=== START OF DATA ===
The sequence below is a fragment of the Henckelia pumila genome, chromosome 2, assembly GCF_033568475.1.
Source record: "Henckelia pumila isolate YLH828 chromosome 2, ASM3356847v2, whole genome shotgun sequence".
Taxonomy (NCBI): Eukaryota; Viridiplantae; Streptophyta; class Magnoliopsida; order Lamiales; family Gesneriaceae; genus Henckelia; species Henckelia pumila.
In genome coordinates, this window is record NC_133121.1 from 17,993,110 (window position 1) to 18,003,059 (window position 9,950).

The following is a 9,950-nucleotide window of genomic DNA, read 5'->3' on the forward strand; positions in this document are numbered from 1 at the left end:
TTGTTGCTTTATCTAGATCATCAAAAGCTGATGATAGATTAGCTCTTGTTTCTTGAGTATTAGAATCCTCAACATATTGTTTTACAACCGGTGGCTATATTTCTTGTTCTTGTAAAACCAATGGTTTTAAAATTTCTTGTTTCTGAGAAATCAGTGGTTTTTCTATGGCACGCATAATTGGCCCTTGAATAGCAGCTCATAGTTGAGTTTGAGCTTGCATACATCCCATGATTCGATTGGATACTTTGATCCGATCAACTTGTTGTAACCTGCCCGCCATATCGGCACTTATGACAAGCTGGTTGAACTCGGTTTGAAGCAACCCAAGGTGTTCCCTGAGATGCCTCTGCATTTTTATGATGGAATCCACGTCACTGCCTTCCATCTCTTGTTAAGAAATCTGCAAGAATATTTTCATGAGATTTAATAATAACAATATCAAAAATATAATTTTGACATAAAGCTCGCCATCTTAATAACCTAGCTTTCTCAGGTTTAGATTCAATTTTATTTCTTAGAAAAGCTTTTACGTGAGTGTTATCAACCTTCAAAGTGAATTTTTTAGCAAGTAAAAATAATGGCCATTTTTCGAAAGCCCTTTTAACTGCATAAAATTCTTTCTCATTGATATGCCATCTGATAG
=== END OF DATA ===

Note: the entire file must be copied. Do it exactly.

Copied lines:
The sequence below is a fragment of the Henckelia pumila genome, chromosome 2, assembly GCF_033568475.1.
Source record: "Henckelia pumila isolate YLH828 chromosome 2, ASM3356847v2, whole genome shotgun sequence".
Taxonomy (NCBI): Eukaryota; Viridiplantae; Streptophyta; class Magnoliopsida; order Lamiales; family Gesneriaceae; genus Henckelia; species Henckelia pumila.
In genome coordinates, this window is record NC_133121.1 from 17,993,110 (window position 1) to 18,003,059 (window position 9,950).

The following is a 9,950-nucleotide window of genomic DNA, read 5'->3' on the forward strand; positions in this document are numbered from 1 at the left end:
TTGTTGCTTTATCTAGATCATCAAAAGCTGATGATAGATTAGCTCTTGTTTCTTGAGTATTAGAATCCTCAACATATTGTTTTACAACCGGTGGCTATATTTCTTGTTCTTGTAAAACCAATGGTTTTAAAATTTCTTGTTTCTGAGAAATCAGTGGTTTTTCTATGGCACGCATAATTGGCCCTTGAATAGCAGCTCATAGTTGAGTTTGAGCTTGCATACATCCCATGATTCGATTGGATACTTTGATCCGATCAACTTGTTGTAACCTGCCCGCCATATCGGCACTTATGACAAGCTGGTTGAACTCGGTTTGAAGCAACCCAAGGTGTTCCCTGAGATGCCTCTGCATTTTTATGATGGAATCCACGTCACTGCCTTCCATCTCTTGTTAAGAAATCTGCAAGAATATTTTCATGAGATTTAATAATAACAATATCAAAAATATAATTTTGACATAAAGCTCGCCATCTTAATAACCTAGCTTTCTCAGGTTTAGATTCAATTTTATTTCTTAGAAAAGCTTTTACGTGAGTGTTATCAACCTTCAAAGTGAATTTTTTAGCAAGTAAAAATAATGGCCATTTTTCGAAAGCCCTTTTAACTGCATAAAATTCTTTCTCATTGATATGCCATCTGATAG